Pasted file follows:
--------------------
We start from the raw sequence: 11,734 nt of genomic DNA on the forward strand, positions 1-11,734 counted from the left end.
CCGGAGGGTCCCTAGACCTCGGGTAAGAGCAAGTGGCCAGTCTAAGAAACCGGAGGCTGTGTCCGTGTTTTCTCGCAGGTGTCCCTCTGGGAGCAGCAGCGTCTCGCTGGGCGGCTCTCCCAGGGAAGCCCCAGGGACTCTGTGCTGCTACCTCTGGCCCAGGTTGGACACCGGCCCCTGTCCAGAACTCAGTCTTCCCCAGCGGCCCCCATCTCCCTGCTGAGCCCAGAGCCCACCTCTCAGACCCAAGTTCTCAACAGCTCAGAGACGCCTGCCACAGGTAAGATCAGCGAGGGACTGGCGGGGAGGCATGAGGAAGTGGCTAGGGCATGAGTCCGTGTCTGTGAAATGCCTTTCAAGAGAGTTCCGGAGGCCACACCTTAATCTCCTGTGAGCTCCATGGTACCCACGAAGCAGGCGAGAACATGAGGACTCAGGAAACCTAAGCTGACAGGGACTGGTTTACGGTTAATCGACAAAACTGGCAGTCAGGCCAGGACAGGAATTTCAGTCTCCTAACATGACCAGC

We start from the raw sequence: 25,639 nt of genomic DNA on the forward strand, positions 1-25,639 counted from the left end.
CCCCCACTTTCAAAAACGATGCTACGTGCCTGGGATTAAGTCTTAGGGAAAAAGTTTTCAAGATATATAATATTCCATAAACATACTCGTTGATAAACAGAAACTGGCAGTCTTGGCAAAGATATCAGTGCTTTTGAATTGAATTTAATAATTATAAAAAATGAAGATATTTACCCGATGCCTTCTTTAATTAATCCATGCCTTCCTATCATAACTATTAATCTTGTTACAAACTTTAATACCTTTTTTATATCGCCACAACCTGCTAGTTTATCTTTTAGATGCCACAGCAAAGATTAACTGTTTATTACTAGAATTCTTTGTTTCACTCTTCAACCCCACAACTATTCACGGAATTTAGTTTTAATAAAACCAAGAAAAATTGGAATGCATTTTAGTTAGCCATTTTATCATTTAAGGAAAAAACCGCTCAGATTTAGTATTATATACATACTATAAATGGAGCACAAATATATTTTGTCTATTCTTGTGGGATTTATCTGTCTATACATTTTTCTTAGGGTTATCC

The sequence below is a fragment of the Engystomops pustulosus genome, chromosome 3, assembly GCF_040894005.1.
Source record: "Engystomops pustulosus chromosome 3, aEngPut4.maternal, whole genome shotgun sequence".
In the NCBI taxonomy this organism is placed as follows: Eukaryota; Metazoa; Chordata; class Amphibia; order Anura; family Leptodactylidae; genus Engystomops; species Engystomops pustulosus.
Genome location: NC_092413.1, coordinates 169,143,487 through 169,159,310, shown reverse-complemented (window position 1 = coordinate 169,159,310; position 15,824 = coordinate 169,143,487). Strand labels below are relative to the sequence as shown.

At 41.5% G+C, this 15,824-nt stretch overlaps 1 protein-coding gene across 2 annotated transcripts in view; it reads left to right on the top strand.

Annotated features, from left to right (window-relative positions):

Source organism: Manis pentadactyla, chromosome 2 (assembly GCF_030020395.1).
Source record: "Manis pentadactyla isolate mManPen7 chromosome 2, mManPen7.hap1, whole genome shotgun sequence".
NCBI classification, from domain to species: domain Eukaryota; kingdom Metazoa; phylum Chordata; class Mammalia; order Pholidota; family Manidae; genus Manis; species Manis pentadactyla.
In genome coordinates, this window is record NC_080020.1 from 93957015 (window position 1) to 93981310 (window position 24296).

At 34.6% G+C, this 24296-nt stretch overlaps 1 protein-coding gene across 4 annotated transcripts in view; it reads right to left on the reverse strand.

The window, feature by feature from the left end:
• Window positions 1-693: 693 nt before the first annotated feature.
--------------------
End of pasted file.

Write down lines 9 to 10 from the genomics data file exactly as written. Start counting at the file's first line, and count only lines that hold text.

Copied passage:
At 41.5% G+C, this 15,824-nt stretch overlaps 1 protein-coding gene across 2 annotated transcripts in view; it reads left to right on the top strand.

Annotated features, from left to right (window-relative positions):